Based on review of the current literature on this topic, it seems appropriate to conclude the following: 1. The use of CCK-HIDA scan (and GBEF) to select which patients with pain of biliary origin should undergo cholecystectomy is an acceptable practice under current Society of Gastrointestinal and Laparoendoscopic Surgeons (SAGES) clinical guidelines. 2. The use of the CCK-HIDA should be restricted to those patients meeting criteria for gallbladder dyskinesia/ functional biliary pain according to established criteria, such as those proposed by the Rome III committee. The use of CCK-HIDA in the investigation of atypical symptoms should be avoided. 3. No substantial large scale data exist to suggest that symptom reproduction with CCK injection (or degree of GBEF decrease) is predictive of relief of symptoms by cholecystectomy, and although they may be considered in the overall clinical picture, they should not be used to select patients for surgery. 4. Clinicians should adhere to the recommendations of the SNM guidelines with respect to the conduct of the CCK-HIDA scan, (including which medications should be held before testing), to minimize the risk of a false positive scan. 5. Surgeons should take an active role in ensuring that their hospital's nuclear medicine and radiology staff are in compliance with current SNM guidelines for CCK-HIDA administration protocols pertaining to CCK dosing, infusion timing, rate and duration, and calculation of normal values. Attention should be given to the conduct of the test as specified in the report when patients are referred from outside institutions, which may not be current and compliant with updated SNM guidelines. 6. Clinicians should be reminded that normal vs abnormal CCK-HIDA values are based on results obtained in normal subjects. By definition then, the test itself is not predictive of a disease state and represents only 1 piece of the clinical information used to select surgical candidates for the treatment of gallbladder dyskinesia. 7. An adequately powered, randomized, prospective, controlled trial is needed to definitively investigate the role of CCK-HIDA scan in the diagnosis of gallbladder dyskinesia and in patient selection for cholecystectomy. The fact that the National Institutes of Health is currently sponsoring a large, multicenter trial evaluating predictors and interventions in sphincter of Oddi dysfunction (EPISOD trial)35 suggests that such a trial can be performed in patients with functional biliary pain and an intact gallbladder. This would be a welcome addition to the current literature, and would contribute greatly to resolving many of the dilemmas surrounding the evidence-based treatment of this challenging patient population.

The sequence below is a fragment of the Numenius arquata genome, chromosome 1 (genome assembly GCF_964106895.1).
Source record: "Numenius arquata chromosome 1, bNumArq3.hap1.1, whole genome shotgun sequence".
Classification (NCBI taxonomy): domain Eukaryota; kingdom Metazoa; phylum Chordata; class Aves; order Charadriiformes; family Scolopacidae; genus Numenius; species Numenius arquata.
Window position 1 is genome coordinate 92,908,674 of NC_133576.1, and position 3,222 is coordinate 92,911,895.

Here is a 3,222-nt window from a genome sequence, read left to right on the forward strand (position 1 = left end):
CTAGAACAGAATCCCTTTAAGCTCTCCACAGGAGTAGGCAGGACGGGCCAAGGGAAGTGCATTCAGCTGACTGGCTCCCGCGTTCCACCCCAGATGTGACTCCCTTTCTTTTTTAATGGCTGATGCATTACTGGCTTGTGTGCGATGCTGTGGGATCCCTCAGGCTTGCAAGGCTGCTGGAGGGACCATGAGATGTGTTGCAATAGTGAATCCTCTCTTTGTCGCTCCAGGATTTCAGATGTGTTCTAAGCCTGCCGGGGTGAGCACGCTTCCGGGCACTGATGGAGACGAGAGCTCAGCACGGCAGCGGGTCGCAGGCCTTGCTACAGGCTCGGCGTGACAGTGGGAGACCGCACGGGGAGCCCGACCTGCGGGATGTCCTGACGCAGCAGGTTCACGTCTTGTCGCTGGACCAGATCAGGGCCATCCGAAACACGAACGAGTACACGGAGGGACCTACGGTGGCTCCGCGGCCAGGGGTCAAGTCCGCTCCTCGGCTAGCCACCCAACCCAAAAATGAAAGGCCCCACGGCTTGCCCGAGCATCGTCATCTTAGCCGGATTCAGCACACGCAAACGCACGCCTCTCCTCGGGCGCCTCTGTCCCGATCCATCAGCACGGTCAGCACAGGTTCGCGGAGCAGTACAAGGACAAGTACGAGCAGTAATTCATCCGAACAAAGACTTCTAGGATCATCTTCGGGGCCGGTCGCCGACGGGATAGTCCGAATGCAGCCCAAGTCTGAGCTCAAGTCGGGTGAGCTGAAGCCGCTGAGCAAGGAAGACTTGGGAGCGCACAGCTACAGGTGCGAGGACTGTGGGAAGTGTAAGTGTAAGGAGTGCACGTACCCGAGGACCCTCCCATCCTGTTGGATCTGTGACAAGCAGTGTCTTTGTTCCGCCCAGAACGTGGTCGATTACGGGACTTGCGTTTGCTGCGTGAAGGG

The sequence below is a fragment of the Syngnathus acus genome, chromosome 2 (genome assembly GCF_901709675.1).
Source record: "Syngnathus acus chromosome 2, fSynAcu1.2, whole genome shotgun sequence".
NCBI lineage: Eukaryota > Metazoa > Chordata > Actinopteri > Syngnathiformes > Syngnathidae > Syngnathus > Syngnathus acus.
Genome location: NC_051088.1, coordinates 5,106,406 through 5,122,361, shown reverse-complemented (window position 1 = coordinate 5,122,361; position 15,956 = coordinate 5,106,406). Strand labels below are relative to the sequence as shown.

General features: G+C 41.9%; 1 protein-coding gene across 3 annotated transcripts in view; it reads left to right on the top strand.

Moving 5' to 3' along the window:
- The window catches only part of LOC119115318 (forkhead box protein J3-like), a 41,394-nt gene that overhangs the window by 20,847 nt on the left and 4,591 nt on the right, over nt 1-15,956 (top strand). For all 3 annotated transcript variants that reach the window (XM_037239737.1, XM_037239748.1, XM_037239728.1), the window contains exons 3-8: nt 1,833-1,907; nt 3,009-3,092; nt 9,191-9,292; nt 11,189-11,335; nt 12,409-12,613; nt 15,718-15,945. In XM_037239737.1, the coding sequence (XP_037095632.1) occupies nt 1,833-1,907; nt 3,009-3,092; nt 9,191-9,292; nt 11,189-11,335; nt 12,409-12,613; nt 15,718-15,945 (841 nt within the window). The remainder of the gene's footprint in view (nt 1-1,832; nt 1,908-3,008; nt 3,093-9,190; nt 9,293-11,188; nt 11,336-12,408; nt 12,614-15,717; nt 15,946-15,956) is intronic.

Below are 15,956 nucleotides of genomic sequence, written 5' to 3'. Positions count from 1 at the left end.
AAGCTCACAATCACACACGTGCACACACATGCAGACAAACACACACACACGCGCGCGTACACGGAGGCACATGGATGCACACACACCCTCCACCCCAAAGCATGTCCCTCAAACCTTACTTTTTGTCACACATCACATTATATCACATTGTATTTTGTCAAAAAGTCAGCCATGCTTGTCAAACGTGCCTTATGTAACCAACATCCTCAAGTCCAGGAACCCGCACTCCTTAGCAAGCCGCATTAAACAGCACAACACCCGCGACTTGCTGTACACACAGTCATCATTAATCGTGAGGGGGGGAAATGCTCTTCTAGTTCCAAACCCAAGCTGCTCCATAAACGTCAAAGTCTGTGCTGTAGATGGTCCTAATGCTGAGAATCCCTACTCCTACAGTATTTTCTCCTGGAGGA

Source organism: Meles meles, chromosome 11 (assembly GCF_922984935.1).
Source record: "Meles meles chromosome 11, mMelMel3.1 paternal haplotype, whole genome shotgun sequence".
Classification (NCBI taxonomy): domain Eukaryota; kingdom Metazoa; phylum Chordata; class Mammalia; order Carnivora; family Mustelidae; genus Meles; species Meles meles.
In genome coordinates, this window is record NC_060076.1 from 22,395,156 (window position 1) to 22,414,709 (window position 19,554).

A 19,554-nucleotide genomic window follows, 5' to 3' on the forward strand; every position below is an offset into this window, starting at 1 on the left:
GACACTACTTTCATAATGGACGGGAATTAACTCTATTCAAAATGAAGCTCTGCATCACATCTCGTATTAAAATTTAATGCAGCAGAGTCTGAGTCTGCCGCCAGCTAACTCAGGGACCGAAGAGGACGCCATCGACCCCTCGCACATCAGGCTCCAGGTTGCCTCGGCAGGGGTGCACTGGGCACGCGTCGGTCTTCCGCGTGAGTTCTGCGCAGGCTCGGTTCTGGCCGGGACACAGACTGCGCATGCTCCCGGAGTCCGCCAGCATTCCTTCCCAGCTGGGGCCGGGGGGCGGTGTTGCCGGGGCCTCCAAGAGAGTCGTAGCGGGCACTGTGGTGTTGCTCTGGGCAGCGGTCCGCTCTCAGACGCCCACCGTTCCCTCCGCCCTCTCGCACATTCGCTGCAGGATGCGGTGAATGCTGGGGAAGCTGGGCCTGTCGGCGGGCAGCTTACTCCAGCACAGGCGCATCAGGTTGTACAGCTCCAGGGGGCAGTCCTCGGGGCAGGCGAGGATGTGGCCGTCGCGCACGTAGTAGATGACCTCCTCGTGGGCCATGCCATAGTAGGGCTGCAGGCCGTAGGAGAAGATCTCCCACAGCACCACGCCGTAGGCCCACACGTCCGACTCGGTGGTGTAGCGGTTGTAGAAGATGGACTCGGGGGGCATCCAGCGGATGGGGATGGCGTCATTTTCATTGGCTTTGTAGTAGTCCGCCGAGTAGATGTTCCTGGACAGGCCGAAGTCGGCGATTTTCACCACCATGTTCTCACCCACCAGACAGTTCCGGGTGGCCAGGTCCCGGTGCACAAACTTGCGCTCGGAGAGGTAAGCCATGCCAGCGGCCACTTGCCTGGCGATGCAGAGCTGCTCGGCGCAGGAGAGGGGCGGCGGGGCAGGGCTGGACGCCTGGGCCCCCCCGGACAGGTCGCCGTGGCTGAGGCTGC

- Society of Nuclear Medicine
- gallbladder ejection fraction
- hepatobiliary iminodiacetic acid
ASJC Scopus subject areas